Friday, April 3, 2009
The worst marketing pitch of all time? It might be "Please don't squeeze the Charmin!" suggests Time magazine's Sean Gregory. He's writing about an upcoming study of the instant endowment effect, to be published in the Journal of Consumer Research. In the endowment effect (a term coined by Richard Thaler in the 1980s), people place a higher value on things they own than on things they don't own. A familiar example is the elderly couple selling the family home, "full of memories." They place an unrealistically high price on it and can't understand why no buyer is interested. There is at least an emotional logic to that. Much stranger is the "instant endowment effect" in which merely touching something raises people's stated prices. Most economics students experience the classroom demonstration of this effect: Coffee mugs from the campus store are distributed randomly to half the students. The people with mugs are encouraged to bargain with the have-nots and sell their mug at a mutually agreeable price. You might expect (and economic theory predicts) that half the mugs would be sold. That is, half the owners would find a buyer who happened to value the mug more than they did. After all, the mugs were passed out randomly, without any regard to who actually wanted a mug and who could have used some easy cash. But the experiment's usual result is that few mugs sell. The people who have the mugs find that no buyer is willing to pay what they think they're worth.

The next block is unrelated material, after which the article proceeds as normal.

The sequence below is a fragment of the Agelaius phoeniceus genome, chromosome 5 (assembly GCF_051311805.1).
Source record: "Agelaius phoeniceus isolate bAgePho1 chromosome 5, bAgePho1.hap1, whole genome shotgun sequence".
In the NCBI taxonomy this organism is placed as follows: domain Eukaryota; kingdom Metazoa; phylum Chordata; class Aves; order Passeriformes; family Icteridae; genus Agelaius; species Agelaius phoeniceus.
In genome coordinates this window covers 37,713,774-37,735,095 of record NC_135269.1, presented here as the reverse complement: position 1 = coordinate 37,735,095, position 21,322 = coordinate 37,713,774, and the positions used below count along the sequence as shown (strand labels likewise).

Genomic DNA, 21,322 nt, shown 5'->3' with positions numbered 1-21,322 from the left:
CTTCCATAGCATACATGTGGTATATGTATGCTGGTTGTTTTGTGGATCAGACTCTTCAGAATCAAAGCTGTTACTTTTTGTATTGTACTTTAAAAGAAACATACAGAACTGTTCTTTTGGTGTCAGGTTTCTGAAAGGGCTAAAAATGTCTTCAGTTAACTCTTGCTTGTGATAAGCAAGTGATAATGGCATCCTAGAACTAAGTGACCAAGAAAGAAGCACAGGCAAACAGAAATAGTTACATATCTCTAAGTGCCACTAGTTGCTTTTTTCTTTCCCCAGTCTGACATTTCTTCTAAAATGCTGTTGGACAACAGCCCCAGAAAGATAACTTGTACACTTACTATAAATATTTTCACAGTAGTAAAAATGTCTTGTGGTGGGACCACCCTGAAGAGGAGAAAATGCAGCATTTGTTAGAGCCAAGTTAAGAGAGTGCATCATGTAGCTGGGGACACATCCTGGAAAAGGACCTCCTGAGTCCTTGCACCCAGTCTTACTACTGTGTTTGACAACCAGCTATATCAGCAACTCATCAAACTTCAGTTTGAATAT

The instant endowment effect has always had an air of mystery. Day after day, a bag of beef jerky sits at the elbow of the guy at the 7-11. He’s spent more time in proximity to that dried meat snack than he has with his latest girlfriend. Does the instant endowment effect cast its spell on that checker, causing him to demand an inflated price to part with a humble sodium-laden treat? Surely not. Daniel Kahneman proposed that, when you're in the business of selling something, you become immune to endowment effects. Beef jerky does not register as "mine" when it's part of a stock in trade. This plausible hypothesis raises as many questions as it answers. There has been much debate over how, and whether, instant endowment effects apply in marketing.
In the new study, by the University of Wisconsin's Joann Peck and UCLA's Suzanne Shu, coffee mugs and Slinkys were set in front of 241 Wisconsin undergraduates. Half the students were allowed to touch the items; the other half could only look at them (as window shoppers, more or less). The students who touched the products were willing to pay more for them than the window-shoppers. This augments the growing case that instant endowment effects are robust and would apply in the real world. Indeed, Peck and Shu cite the Apple Store as a good application. For fanboy looky-loos, touching is buying.
(Time's Sean Gregory may be a little hard on Mr. Whipple. I imagine Procter & Gamble was counting on reverse psychology. Telling shoppers not to fondle the toilet paper made them do so — in the commercials, and probably in real life).